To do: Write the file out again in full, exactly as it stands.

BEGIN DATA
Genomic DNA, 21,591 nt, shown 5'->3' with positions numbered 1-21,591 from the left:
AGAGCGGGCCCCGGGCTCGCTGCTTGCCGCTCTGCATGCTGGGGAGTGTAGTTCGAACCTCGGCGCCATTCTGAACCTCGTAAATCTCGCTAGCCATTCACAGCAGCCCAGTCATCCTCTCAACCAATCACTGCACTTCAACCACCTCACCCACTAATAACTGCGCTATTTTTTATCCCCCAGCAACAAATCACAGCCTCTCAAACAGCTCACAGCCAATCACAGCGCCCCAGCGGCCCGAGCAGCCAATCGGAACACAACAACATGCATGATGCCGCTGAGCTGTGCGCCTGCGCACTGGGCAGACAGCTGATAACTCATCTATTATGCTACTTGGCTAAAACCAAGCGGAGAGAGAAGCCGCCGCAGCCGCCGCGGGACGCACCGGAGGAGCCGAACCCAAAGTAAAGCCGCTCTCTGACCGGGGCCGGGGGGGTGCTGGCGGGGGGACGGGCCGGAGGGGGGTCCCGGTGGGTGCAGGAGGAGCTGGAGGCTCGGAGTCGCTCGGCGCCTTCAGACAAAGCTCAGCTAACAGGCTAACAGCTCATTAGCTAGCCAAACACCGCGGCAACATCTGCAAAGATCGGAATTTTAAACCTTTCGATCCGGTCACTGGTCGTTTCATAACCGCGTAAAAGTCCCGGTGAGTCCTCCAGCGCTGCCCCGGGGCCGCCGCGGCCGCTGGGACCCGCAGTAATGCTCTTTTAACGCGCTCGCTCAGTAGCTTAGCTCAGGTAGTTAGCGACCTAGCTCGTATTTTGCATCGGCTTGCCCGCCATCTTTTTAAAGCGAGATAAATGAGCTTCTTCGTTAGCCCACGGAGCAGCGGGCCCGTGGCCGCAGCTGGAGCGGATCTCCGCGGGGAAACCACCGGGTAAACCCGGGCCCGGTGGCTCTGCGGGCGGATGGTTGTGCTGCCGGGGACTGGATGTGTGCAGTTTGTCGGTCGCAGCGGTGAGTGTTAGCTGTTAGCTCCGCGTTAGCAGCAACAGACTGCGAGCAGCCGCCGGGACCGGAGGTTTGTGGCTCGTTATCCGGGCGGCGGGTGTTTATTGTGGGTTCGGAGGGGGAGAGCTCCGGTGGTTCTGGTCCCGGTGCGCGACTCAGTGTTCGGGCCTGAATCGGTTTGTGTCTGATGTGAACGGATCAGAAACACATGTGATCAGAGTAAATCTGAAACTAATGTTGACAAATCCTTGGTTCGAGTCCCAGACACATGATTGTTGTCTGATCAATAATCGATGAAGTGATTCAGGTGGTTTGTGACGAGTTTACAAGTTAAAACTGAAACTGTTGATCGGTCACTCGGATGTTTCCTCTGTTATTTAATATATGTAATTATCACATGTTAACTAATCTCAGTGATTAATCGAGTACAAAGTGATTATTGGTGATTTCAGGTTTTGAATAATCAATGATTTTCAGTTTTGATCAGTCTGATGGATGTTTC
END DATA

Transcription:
Genomic DNA, 21,591 nt, shown 5'->3' with positions numbered 1-21,591 from the left:
AGAGCGGGCCCCGGGCTCGCTGCTTGCCGCTCTGCATGCTGGGGAGTGTAGTTCGAACCTCGGCGCCATTCTGAACCTCGTAAATCTCGCTAGCCATTCACAGCAGCCCAGTCATCCTCTCAACCAATCACTGCACTTCAACCACCTCACCCACTAATAACTGCGCTATTTTTTATCCCCCAGCAACAAATCACAGCCTCTCAAACAGCTCACAGCCAATCACAGCGCCCCAGCGGCCCGAGCAGCCAATCGGAACACAACAACATGCATGATGCCGCTGAGCTGTGCGCCTGCGCACTGGGCAGACAGCTGATAACTCATCTATTATGCTACTTGGCTAAAACCAAGCGGAGAGAGAAGCCGCCGCAGCCGCCGCGGGACGCACCGGAGGAGCCGAACCCAAAGTAAAGCCGCTCTCTGACCGGGGCCGGGGGGGTGCTGGCGGGGGGACGGGCCGGAGGGGGGTCCCGGTGGGTGCAGGAGGAGCTGGAGGCTCGGAGTCGCTCGGCGCCTTCAGACAAAGCTCAGCTAACAGGCTAACAGCTCATTAGCTAGCCAAACACCGCGGCAACATCTGCAAAGATCGGAATTTTAAACCTTTCGATCCGGTCACTGGTCGTTTCATAACCGCGTAAAAGTCCCGGTGAGTCCTCCAGCGCTGCCCCGGGGCCGCCGCGGCCGCTGGGACCCGCAGTAATGCTCTTTTAACGCGCTCGCTCAGTAGCTTAGCTCAGGTAGTTAGCGACCTAGCTCGTATTTTGCATCGGCTTGCCCGCCATCTTTTTAAAGCGAGATAAATGAGCTTCTTCGTTAGCCCACGGAGCAGCGGGCCCGTGGCCGCAGCTGGAGCGGATCTCCGCGGGGAAACCACCGGGTAAACCCGGGCCCGGTGGCTCTGCGGGCGGATGGTTGTGCTGCCGGGGACTGGATGTGTGCAGTTTGTCGGTCGCAGCGGTGAGTGTTAGCTGTTAGCTCCGCGTTAGCAGCAACAGACTGCGAGCAGCCGCCGGGACCGGAGGTTTGTGGCTCGTTATCCGGGCGGCGGGTGTTTATTGTGGGTTCGGAGGGGGAGAGCTCCGGTGGTTCTGGTCCCGGTGCGCGACTCAGTGTTCGGGCCTGAATCGGTTTGTGTCTGATGTGAACGGATCAGAAACACATGTGATCAGAGTAAATCTGAAACTAATGTTGACAAATCCTTGGTTCGAGTCCCAGACACATGATTGTTGTCTGATCAATAATCGATGAAGTGATTCAGGTGGTTTGTGACGAGTTTACAAGTTAAAACTGAAACTGTTGATCGGTCACTCGGATGTTTCCTCTGTTATTTAATATATGTAATTATCACATGTTAACTAATCTCAGTGATTAATCGAGTACAAAGTGATTATTGGTGATTTCAGGTTTTGAATAATCAATGATTTTCAGTTTTGATCAGTCTGATGGATGTTTC